Well, they've laboured mightily and brought forth the expected mouse. For political reasons it wasn't possible for the Committee of European Banking Supervisors to run the only stress-test that counts right now, namely the shock to a bank of an actual sovereign default. So it's all as feeble as anticipated, though some good may come of there being a whole lot more numbers out in the open.
What they did instead was to impose 'haircuts' on the values of banks' bond-holdings. Another criticism that has been leveled at the process is that this only applied to trading accounts, not 'hold-to-maturity' assets. As it happens I don't necessarily agree with this line of attack: but the defence I could offer only serves to point out another weakness.
The reason why shocks should be used in stress-testing, rather than assumptions of (relatively) slow-time degradation of market / economic conditions - which is all a haircut represents - is because if an entity has a reasonable amount of time to defend itself, it (along with every other actor) will re-optimise its position as conditions evolve. It is impossible to model with any certainty what this would mean, but in most cases it will result in a much better outcome than passively taking the hit. That's how individuals, firms, sectors and whole economies adjust to, and mostly survive, tectonic shifts in conditions.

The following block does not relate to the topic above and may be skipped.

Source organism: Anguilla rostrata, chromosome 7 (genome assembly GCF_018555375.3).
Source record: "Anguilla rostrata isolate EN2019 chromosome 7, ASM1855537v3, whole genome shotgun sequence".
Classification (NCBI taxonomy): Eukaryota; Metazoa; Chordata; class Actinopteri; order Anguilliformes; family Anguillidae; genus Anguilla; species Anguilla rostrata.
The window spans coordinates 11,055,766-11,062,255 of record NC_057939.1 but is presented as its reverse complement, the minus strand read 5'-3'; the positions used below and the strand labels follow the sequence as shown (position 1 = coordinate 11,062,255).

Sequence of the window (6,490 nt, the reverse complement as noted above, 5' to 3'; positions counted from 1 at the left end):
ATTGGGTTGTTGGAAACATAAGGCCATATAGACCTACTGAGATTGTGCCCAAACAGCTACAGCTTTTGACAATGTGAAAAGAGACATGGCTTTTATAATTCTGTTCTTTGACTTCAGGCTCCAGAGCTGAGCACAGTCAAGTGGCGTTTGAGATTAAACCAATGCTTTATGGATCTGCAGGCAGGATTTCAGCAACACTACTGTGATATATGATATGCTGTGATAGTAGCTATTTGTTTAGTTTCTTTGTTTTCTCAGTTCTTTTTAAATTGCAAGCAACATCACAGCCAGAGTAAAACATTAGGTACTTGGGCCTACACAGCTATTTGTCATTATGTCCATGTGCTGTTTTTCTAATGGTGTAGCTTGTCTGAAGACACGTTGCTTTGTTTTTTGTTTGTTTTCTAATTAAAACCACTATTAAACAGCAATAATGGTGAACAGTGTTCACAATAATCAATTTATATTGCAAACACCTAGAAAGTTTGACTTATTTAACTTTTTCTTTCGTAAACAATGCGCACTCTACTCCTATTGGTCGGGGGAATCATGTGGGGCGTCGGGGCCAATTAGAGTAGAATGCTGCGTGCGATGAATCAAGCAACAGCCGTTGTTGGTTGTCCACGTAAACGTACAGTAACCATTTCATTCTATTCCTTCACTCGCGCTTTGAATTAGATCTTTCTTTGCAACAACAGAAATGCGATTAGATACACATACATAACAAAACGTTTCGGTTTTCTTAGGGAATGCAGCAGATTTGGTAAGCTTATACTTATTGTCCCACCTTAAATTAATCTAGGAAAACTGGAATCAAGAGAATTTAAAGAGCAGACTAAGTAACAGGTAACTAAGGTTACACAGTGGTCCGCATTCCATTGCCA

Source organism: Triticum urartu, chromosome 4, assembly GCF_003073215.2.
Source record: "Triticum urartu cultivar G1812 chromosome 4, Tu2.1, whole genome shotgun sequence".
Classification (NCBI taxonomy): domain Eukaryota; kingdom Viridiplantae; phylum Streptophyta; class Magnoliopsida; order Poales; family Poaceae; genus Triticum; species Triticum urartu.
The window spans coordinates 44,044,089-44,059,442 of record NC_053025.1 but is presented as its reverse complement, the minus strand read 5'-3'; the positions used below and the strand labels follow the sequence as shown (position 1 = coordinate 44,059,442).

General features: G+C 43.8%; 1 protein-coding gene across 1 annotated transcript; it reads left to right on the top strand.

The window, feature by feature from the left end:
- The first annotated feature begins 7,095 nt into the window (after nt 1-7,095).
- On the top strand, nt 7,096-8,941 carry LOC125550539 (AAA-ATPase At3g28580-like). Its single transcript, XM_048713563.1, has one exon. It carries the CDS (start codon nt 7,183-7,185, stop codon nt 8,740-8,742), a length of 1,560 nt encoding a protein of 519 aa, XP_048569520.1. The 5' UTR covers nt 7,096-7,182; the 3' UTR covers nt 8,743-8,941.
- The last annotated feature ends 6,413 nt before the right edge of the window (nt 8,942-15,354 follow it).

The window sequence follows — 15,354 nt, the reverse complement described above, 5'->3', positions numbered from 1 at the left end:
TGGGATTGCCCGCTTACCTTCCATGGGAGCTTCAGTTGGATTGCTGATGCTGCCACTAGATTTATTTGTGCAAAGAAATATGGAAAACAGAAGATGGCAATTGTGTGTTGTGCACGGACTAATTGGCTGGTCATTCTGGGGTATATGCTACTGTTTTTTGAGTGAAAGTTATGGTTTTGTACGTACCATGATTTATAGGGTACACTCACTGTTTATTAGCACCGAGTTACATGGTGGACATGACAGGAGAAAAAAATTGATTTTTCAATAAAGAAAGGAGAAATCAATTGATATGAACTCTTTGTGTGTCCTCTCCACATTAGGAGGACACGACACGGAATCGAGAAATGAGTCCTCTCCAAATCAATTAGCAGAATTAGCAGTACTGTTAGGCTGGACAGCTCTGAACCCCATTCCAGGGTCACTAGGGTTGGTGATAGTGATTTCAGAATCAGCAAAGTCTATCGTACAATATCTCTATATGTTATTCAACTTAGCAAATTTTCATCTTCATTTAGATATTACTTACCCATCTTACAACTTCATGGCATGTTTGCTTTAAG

That could be given as a reason for omitting held-to-maturity assets from the haircut procedure.
But it simply highlights the need for proper shocks to be applied ! Amateurs ...